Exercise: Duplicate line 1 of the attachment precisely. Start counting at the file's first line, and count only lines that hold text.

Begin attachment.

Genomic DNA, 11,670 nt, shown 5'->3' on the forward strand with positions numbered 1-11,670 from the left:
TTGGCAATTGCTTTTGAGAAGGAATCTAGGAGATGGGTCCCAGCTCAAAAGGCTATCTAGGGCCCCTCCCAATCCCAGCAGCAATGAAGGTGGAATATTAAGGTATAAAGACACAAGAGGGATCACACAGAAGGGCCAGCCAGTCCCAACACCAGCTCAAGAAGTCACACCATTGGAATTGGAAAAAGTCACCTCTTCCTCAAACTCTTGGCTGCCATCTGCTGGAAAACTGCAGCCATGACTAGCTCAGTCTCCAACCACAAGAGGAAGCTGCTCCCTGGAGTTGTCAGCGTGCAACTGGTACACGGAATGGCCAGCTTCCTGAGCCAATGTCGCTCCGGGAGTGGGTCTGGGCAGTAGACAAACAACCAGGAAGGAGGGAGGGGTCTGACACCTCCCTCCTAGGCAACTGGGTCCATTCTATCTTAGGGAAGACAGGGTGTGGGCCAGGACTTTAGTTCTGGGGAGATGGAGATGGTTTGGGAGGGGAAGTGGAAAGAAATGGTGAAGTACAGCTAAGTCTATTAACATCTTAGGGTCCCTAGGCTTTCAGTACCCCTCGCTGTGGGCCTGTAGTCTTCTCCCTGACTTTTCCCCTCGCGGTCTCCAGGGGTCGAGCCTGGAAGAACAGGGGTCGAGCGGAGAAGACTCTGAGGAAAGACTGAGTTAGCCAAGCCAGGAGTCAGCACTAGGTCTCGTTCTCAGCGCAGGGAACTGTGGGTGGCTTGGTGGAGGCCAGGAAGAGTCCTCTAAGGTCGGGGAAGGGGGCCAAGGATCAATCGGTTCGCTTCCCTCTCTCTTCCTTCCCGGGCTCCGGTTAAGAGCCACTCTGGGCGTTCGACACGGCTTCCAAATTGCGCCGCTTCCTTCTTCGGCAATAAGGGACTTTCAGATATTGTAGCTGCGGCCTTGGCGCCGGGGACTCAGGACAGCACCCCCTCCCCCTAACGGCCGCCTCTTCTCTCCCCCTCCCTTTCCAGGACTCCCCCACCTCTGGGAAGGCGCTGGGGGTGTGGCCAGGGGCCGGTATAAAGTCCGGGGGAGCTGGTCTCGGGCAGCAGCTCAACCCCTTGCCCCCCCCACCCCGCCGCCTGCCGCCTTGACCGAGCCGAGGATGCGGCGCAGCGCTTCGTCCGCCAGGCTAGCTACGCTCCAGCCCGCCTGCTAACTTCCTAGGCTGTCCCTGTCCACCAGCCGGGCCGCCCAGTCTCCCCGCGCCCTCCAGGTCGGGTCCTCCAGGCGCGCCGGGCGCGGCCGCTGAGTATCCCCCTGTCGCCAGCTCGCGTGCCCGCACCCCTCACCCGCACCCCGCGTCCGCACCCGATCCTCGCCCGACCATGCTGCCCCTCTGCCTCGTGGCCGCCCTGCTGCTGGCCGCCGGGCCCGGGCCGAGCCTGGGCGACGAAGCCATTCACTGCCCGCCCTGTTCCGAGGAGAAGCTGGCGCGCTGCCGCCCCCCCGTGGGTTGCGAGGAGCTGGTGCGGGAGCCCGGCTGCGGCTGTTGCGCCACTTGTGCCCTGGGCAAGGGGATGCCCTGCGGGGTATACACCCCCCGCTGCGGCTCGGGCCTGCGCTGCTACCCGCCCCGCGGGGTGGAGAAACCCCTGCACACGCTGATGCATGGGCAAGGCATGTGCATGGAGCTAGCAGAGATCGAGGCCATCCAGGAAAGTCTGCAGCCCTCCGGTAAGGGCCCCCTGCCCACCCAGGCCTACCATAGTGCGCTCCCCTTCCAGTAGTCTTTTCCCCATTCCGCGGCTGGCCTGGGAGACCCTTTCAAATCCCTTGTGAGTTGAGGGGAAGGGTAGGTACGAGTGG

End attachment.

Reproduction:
Genomic DNA, 11,670 nt, shown 5'->3' on the forward strand with positions numbered 1-11,670 from the left: